The psychological benefits of Pilates
Research has found that adolescent and young adult males tend to have an elevated risk of certain mental health issues than their female counterparts. For instance, one study notes that this demographic has higher rates of conduct order, substance use, interpersonal violence, and suicide.
Men are also at risk of developing other mental health issues, such as depression. The Mayo Clinic shares that this condition may appear in men via “escapist behaviors,” or spending an excessive amount of time doing one thing in order to avoid another.
Men who are depressed may also present with physical issues such as headaches, digestive upset, and pain. To make matters worse, research also reveals that boys in their teens tend to disconnect from and, therefore, choose not to engage with healthcare services.
Young Men More Disengaged with Mental Health Care
The reasons for this avoidance are varied, ranging from these males not getting the clinical response they desire to the stigma associated with obtaining and receiving mental health care. Regardless of the cause, the end result is that they are left to suffer alone.
For those that do seek care, medication, therapy, or some other type of behavioral treatment may be recommended. Research has found that Pilates—an option that doesn’t even involve accessing the healthcare system—may help boost mood as well.
Pilates and Mood
In March 2020, the Complementary Therapies in Medicine journal published a study involving 87 male university students in their late teens and early twenties. Prior to engaging in a single session of Pilates, each participant completed a series of inventories and questionnaires to assess their worry, anxiety, and mood. They were also assessed 10 minutes after the Pilates session ended.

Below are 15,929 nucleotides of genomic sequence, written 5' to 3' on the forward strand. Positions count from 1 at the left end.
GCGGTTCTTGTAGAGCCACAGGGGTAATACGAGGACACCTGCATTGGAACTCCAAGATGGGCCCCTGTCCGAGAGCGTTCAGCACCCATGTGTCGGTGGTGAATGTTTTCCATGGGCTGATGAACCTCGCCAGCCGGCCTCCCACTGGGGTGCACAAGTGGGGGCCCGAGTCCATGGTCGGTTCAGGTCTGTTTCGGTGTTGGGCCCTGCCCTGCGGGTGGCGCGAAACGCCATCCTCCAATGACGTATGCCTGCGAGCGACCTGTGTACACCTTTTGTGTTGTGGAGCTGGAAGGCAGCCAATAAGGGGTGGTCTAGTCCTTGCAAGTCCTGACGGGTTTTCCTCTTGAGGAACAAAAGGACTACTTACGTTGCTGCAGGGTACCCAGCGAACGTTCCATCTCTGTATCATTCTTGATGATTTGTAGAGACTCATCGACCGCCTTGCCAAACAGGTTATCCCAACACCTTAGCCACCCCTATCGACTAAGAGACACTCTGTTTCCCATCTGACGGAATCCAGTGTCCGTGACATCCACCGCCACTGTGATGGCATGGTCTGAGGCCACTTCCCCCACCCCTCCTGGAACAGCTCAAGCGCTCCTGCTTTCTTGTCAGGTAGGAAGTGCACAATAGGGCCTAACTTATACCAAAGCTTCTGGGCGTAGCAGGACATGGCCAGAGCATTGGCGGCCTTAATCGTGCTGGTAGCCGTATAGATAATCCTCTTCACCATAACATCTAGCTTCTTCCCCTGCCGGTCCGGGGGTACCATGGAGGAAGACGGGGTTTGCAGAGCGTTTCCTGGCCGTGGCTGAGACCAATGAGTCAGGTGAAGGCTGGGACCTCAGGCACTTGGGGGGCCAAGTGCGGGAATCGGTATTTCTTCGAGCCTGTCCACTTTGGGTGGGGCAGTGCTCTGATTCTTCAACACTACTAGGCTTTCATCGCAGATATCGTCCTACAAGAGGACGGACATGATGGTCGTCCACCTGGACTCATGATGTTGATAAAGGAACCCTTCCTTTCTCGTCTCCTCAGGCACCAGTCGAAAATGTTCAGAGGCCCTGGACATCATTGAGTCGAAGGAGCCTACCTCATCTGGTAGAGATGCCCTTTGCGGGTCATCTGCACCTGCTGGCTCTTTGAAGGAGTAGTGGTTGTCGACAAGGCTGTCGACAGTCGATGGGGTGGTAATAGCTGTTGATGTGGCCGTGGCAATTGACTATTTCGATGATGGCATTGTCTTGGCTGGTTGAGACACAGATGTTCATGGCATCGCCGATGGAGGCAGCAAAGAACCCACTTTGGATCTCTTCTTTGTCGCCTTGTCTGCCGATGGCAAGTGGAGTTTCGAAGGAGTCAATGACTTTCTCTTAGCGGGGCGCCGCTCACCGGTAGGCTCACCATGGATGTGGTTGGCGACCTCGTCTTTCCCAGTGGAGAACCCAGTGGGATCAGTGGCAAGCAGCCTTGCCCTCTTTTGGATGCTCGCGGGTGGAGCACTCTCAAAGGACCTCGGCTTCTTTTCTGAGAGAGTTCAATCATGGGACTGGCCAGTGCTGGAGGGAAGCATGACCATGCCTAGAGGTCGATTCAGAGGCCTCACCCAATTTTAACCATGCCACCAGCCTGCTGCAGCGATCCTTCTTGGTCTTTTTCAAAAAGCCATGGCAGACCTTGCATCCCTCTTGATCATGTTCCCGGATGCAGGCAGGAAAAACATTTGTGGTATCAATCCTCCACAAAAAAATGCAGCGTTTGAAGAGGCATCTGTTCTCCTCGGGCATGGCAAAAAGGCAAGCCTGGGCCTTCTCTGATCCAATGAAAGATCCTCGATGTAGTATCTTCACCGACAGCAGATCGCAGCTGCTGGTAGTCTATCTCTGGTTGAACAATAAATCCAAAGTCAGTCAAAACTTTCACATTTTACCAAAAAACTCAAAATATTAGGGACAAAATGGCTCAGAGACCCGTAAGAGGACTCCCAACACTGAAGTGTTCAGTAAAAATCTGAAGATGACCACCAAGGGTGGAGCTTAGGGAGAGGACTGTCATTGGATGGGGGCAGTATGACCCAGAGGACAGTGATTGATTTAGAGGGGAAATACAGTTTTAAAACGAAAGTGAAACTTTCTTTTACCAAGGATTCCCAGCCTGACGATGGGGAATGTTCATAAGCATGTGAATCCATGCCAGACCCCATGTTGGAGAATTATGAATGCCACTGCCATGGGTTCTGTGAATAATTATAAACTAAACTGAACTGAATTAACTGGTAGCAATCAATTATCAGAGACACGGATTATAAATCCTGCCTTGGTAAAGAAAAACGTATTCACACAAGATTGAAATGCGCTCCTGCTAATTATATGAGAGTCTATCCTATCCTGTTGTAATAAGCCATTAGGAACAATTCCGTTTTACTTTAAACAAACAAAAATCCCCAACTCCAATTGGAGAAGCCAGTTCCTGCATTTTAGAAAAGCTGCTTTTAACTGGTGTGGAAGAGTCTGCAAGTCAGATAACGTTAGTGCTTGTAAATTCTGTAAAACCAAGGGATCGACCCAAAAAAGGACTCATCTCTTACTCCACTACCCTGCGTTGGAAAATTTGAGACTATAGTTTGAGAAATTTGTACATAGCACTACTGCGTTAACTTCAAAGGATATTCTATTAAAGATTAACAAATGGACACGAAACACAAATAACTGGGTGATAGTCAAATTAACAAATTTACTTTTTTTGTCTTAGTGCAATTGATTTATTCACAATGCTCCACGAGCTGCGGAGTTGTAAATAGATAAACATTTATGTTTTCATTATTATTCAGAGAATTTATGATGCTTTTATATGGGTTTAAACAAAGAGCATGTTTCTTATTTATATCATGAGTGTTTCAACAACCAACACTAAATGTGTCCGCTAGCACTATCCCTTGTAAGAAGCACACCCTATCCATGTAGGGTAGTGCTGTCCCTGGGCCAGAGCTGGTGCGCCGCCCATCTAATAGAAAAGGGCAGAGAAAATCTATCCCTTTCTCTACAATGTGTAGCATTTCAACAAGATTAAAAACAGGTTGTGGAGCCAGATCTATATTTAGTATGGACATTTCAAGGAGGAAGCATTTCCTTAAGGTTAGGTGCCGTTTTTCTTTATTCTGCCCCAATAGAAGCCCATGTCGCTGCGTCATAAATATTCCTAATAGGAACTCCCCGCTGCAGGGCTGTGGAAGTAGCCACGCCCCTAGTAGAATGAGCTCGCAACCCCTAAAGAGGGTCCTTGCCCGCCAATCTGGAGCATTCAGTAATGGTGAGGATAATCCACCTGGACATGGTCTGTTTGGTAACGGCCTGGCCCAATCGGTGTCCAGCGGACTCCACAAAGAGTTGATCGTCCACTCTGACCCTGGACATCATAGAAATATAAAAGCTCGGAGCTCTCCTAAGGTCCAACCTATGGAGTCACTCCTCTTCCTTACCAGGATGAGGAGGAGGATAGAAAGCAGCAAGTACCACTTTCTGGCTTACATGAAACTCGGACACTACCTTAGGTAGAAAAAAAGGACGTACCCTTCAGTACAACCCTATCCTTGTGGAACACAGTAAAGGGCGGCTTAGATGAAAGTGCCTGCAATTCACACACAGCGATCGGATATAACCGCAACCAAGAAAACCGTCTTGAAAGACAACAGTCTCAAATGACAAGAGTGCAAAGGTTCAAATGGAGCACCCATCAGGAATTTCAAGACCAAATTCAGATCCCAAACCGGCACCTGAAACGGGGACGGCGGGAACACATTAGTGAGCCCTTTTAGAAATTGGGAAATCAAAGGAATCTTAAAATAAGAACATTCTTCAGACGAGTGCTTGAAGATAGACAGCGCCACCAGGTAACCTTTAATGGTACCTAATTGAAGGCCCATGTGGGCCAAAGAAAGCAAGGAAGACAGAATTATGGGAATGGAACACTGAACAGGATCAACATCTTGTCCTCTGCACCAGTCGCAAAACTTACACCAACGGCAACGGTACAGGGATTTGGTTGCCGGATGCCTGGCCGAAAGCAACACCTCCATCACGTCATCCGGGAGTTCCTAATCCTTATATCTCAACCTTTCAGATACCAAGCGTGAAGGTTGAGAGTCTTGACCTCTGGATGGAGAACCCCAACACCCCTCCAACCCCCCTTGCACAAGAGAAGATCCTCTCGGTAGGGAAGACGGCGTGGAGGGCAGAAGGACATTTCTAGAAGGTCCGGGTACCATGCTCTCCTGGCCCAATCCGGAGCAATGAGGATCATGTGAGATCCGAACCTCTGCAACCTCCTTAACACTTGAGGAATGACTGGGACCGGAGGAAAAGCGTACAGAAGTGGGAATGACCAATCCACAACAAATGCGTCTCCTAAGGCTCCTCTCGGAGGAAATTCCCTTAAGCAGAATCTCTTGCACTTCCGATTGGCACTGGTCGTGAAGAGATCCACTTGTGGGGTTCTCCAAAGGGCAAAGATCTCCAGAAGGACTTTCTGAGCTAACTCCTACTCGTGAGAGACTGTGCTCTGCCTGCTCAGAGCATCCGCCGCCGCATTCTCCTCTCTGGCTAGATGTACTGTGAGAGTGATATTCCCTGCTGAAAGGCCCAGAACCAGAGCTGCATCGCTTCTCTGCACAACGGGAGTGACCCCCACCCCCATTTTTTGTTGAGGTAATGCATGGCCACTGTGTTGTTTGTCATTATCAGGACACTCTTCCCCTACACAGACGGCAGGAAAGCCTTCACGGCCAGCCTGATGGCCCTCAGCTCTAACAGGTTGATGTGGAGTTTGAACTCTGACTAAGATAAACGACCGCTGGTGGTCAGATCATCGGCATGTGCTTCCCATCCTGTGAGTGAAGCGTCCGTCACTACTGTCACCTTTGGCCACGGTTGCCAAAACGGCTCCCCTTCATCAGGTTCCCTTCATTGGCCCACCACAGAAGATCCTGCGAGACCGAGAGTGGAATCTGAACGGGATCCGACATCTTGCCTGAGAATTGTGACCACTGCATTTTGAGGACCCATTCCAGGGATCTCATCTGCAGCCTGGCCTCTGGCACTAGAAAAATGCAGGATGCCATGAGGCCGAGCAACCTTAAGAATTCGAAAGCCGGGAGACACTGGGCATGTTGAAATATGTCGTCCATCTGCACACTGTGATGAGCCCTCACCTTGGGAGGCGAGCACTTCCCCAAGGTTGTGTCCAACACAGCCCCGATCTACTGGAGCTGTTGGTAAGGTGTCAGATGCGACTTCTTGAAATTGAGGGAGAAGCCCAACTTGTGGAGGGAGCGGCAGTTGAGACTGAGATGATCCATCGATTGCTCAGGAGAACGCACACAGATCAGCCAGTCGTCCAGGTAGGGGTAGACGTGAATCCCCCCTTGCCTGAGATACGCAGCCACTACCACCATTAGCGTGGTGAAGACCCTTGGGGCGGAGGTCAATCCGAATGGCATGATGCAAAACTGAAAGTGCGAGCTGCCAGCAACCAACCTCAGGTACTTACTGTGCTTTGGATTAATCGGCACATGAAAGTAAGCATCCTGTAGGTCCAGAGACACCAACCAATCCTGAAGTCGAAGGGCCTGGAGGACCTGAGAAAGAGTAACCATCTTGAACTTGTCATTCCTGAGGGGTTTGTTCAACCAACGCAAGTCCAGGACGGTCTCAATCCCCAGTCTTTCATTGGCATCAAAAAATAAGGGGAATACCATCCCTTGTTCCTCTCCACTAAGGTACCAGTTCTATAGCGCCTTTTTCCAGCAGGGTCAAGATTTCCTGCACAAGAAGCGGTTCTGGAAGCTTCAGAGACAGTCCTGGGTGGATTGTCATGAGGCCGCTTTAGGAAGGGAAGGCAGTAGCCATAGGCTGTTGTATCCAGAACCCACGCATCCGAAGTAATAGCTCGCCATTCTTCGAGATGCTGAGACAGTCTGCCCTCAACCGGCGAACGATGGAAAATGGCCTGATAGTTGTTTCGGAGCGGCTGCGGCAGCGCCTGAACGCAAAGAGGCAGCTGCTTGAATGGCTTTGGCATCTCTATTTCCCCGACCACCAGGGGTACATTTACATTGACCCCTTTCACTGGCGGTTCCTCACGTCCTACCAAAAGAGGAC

Based on their own self-reports, engaging in Pilates lowered the young men’s anxiety, reduced their feelings of fatigue, and improved their overall mood. While this particular study only looked at their responses after one session of Pilates, these findings are similar to other studies which have found that this type of physical activity is good for making people feel better mentally.
Previous Pilates Studies Relating to Mood
For example, in January 2013, a study was published involving 30 elderly females. After 12 weeks of Pilates, their levels of depression decreased. On a side note, their balance improved as well.
Another Pilates study was conducted in 2016 on young and healthy, but sedentary women. After 10 weeks of Pilates training which occurred once a week, the intervention group showed more mental health improvements than the women in the control.
So, while this new 2020 study is one of the first to look at the psychological benefits that Pilates provides for men specifically, the fact that this same effect has been shown time and time again is encouraging for those who struggle with mood-related disorders but aren’t comfortable seeking medical care.
Fleming KM, Campbell M, Herring MP. Acute effects of Pilates on mood states among young adult males. Complement Ther Med. 2020 Mar;49:102313. doi: 10.1016/j.ctim.2020.102313. Epub 2020 Jan 25. PubMed PMID: 32147061.